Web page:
Weathering a Crisis through Cooperation in Myanmar


Since the outbreak of the COVID-19 pandemic in 2020, Myanmar has suffered massive economic difficulties due to several lockdowns. In addition, the seizure of power by the military in February 2021 has led to severe political and social upheaval. This further exacerbated the serious economic crisis. The third and worst wave of the pandemic hit Myanmar amid this turmoil. While most South-East Asian countries are heading for economic recovery, the World Bank estimates that Myanmar’s GDP will decrease by 18% in 2021.

Especially rural communities have been suffering under the ongoing crisis. The limited availability of cash, movement restrictions as well as safety concerns have severely disrupted local supply chains. Prices for input factors such as fertilizers and gasoline have soared resulting in higher costs of operation. Additionally, many households lost income because factories in which family members worked had to close temporarily or permanent. These are just a few examples of the challenges the people face. But it makes clear that the ones who feel the effects of the crisis most are those who have already lived in more precarious economic circumstances.

Yet, cooperatives continue to operate in some areas despite the unfavourable conditions. Facing severe difficulties, they provide a forum to jointly discuss and work on solutions to mitigate the adverse effects on its members and affiliated households. Cooperatives continue to serve in times where other public and private services are not available. DGRV supports several cooperatives and self-help groups in the Township of Htantabin which has been hit hard by the crisis especially during the summer when many families lost income due to the factory closures.

Maintaining the rice value chain


At the end of the rice harvest season, traders usually come to the villages to purchase the rice paddy directly from farmers and transport it to rice mills for further processing and marketing. However, during the pandemic in 2020 and again during the crisis in 2021, the value chain was disrupted. Due to lockdowns and restrictions in movement, rice traders were not able to enter many villages. Yet, the members of the cooperatives Doe Letha Mar and Khit Thit were able to react quickly. On behalf of them, Board members of both organisations contacted the rice mills, bargained the price, and organised transportation. The full harvest of all members was sold even with a slightly increased profit in 2020.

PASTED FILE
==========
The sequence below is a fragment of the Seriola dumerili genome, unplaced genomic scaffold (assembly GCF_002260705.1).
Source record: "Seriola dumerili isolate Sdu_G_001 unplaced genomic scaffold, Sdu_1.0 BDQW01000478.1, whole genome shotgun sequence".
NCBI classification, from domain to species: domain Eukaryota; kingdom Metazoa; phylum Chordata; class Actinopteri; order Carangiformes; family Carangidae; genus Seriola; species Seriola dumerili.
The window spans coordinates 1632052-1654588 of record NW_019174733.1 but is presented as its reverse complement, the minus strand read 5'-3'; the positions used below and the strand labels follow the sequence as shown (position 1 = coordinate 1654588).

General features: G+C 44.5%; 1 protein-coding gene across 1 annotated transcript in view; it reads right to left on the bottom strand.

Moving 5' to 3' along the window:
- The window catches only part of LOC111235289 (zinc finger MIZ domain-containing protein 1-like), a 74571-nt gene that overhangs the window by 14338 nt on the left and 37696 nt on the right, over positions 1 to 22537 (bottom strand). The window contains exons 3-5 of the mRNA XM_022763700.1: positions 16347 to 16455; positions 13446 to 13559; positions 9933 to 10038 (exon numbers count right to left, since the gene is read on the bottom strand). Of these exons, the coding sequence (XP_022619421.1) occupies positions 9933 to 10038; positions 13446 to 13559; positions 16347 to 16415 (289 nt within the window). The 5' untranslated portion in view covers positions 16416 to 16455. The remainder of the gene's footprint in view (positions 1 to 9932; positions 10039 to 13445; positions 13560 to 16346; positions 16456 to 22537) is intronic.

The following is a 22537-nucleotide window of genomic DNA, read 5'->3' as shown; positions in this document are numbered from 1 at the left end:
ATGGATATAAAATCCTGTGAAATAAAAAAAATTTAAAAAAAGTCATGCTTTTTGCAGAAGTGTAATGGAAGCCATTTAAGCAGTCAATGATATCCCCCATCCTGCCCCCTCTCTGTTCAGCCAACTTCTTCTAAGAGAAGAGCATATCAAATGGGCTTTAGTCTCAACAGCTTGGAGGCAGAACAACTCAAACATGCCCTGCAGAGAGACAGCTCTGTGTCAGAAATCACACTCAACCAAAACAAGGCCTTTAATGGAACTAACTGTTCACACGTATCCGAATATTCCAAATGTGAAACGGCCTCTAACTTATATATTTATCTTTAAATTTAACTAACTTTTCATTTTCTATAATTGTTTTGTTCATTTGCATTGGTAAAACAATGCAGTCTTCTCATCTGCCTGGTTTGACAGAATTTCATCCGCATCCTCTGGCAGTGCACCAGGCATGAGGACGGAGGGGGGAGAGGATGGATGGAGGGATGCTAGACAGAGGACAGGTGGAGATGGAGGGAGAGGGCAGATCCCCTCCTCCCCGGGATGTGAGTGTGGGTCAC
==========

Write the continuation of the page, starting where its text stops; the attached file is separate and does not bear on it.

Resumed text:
The two rice cooperatives are currently struggling with soaring input-factor prices. Fertilizers cost almost triple compared to the year before. For many farmers rice production becomes hardly sustainable. Income from sales barely covers the costs and net-surplus for the families diminished. During this challenging time, the members of the cooperative met frequently to discuss their situation. Acknowledging that a quick solution cannot be achieved, both groups have been developing plans to diversify their business in order to weather the current challenge jointly with results yet to be seen.

Financial services in times of crisis


Access to financial services had also become hampered for many people during the crisis. ATM’s have been empty, banks limited theirs services due to a cash crunch and microfinance institutions were at times unable to reach the communities. However, Inn Arr Thit Savings- and Credit Cooperative has been continuingly able to maintain business for its members. The continued provision of small loans and the access of members to their savings deposits helped many people to bridge temporary money shortages. As most funds of the cooperative are not stored in bank accounts but circulating as loans between members and in the form of self-help funds within the communities, it was not impacted by the liquidity crisis. Furthermore, the Board of Directors offered members struggling financially to reschedule loans without penalty fees due to the special situation.

Mrs Hla Hla is a farmer with her two children working at a local factory. She is paying off a loan she received from the self-help group which is linked to Inn Arr Thit for an emergency operation. As both children lost their employment due to factory closures and the rice harvest generated lower income this year, she had trouble to meet the scheduled repayments. After consultation with the other self-help group members and with the Board of Directors from Inn Arr Thit, they agreed to reschedule the loans making it easier for the family to overcome this difficult period. A treatment that clients of banks and microfinance institutions do not receive. Mrs. Hla Hla said, “I am very glad that Inn Arr Thit was there when I was in need.” It shows that even in times of crisis, cooperative institutions are not driven by profit, but for the benefit of the member.

Moreover, In Arr Thit is continuing to cover its costs despite the economic hardships. The overall profit will be low this year, but this is only a secondary concern as the cooperative is providing real value for their members when they most need it.

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